A few weeks ago I got the chance to take a 3 day workshop with one of my artistic heroes, Orly Avineri. It was up in Liverpool, a 5 hour drive from me, so it meant spending 3 nights away from Little O, the first time I had left her overnight. It was a bit nerve-wracking leaving her, I knew she'd be fine in the daytime but I was a bit worried about how my husband M would cope in the night without the easy option to breastfeed her back to sleep! In the end they were (of course!) both fine, so I needn't have worried.

Orly's workshop was called Hollow Spaces and we had the use of a wonderful studio belonging to Clare Campbell's Big Love Sista organisation. For a long time I have loved the idea of art journalling because a journal is a place where you can make a mess and play with no restrictions, no pressure and no need to show anyone or be open to any critique.

In theory.

Turns out I still have a huge inner critic with a need to create 'pretty' art that looks like other people's. I have only recently begun to make pages in my art journal that we're not trying to be finished works of art so I thought Orly's workshop would be a perfect way to loosen up and practice imperfection.

We started by layering colours over a whole spread and then pressing the pages against our neighbour's book, a great way to get over the fear of a blank page! The first morning was then spent covering some parts with gesso and leaving some parts visible. We even carved our own stamps, something I would love to do more of, I can see it becoming quite addictive!

In the afternoon Orly showed us lots of techniques to get images onto the page if you feel you are not great at drawing (hello!) Again, there was a focus on which spaces to leave and which to fill or cover. By the end of the day I was feeling more creative than I had in a long time and was amazed by how much everyone had achieved.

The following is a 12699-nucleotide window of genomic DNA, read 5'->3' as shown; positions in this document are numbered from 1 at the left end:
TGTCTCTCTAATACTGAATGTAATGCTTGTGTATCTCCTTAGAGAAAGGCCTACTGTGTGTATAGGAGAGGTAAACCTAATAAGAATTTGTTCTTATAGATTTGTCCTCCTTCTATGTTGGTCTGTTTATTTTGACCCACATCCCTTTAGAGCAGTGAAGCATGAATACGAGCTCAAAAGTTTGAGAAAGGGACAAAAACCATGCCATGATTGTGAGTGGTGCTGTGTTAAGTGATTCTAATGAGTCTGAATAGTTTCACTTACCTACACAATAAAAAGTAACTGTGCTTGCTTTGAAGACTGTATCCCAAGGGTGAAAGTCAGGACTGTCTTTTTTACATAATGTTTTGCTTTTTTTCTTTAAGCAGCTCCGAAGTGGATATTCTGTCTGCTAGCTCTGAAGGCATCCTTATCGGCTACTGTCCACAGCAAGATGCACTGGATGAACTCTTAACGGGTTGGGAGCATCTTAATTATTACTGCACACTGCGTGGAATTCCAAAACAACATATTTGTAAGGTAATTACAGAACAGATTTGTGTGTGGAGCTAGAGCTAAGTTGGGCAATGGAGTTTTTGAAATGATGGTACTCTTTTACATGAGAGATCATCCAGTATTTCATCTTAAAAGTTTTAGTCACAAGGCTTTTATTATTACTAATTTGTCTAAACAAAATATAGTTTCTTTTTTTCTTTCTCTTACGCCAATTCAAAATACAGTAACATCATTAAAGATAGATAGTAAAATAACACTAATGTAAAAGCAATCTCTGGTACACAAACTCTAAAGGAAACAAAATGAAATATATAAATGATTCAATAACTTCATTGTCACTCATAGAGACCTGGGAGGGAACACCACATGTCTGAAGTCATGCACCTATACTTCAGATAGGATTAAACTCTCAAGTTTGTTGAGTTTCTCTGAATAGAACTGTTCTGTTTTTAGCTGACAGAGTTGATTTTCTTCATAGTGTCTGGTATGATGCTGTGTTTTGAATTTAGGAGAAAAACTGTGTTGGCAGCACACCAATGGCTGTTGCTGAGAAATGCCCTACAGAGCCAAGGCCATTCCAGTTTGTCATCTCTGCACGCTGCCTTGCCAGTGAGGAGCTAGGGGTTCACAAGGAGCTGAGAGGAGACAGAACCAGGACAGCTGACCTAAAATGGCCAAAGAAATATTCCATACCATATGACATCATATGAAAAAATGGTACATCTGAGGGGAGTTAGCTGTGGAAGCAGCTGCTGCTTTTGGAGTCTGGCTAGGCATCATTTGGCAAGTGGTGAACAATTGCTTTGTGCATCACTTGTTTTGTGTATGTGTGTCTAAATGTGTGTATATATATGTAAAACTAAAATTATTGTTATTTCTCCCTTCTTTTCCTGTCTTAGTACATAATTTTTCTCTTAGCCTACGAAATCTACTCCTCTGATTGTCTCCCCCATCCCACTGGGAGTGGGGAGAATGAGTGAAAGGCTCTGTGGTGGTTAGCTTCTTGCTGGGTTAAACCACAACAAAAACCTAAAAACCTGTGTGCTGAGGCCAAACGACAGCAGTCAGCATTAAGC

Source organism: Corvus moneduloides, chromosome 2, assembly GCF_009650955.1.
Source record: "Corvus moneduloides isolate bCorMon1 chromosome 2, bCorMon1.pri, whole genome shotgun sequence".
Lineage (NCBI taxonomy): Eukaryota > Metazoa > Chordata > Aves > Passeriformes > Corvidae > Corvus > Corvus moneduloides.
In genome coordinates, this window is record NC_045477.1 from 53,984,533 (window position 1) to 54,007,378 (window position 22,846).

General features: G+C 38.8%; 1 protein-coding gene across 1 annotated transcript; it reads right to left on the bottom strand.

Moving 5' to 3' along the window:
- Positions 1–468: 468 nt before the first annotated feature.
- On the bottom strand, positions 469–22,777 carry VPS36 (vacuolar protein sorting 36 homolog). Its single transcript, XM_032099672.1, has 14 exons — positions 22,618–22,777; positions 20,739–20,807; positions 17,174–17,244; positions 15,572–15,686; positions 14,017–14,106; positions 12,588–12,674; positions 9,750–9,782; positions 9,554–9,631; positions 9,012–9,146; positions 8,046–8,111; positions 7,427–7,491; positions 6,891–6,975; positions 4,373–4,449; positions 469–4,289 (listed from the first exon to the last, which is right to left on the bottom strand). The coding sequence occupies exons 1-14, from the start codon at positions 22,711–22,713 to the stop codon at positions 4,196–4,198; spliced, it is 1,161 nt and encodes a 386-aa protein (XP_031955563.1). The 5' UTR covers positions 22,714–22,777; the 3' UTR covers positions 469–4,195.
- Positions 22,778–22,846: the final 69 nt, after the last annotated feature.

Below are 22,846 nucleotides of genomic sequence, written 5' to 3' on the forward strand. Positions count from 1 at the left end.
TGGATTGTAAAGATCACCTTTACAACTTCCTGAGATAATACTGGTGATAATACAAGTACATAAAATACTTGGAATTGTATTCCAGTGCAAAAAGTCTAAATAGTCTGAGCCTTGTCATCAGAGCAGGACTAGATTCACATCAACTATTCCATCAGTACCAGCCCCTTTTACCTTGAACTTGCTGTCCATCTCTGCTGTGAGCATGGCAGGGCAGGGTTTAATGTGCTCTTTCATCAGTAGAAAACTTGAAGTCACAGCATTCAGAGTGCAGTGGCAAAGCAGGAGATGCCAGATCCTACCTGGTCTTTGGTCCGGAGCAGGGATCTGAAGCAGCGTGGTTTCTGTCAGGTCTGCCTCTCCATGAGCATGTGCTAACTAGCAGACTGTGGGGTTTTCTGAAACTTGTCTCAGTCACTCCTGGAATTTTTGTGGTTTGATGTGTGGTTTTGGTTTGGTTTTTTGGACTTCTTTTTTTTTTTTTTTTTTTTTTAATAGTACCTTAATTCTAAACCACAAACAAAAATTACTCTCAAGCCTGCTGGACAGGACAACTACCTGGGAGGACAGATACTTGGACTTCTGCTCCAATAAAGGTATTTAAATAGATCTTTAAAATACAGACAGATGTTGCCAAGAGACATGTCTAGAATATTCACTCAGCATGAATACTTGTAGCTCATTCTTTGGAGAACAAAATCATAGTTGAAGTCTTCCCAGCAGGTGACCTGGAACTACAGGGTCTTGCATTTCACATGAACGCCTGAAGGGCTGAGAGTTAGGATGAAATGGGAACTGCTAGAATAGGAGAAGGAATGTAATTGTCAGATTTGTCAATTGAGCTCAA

After the class finished for the day a few of us wandered around town for a bit, doing some very touristy things, and had dinner down by the docks.

Orly had given us a poem by David Whyte to take home that evening, put by our bed, and read first thing when we woke up. It is here if you'd like to read it. It is a wonderfully inspiring piece, and we had to incorporate some of the words into our pages on the second morning. After a while we were told to make a hole, a hollow space, on each side of the spread. "What?! Nooooo!" It was going to rip a chunk out of our hard work from the day before! But this is what it was all about for me, letting go. Embracing the impermanence and imperfection. It was so hard to rip that first hole without looking to see what I was losing on the other side! But it was also very freeing, and I think I got more from the workshop by doing my best to let go.

We also got the chance to play with fire and burn some holes into our pages. This is definitely something I would like to try again!

On the Saturday night it was the Brazilian carnival, so after out meal we staked out a spot on a corner to watch the procession. It was a wonderful atmosphere and the music and costumes were fantastic. I only had my phone with me, and as the light was going it was impossible to get many good photos with all the movement of the dancers.

The final day of the workshop was all about creating spreads putting together all we had learned. It felt very scary to start work on a new page from scratch without Orly telling us what to do! I soon got into it though, and the spread I created that morning ended up being one of my favourites of the whole workshop.

We ended the weekend with a visit to St. Luke's church, a hollow space in the middle of the city, before returning to the studio to share our journals and thoughts with one another. It was a lovely chance to see what other people had created and to reflect on what Hollow Spaces had meant and  could now mean to all of us. It was very emotional and I wouldn't have wanted to leave if I hadn't been going back home to Little O! The whole workshop was a wonderful experience, and if you ever get the chance to take a class with Orly I think you should jump at it!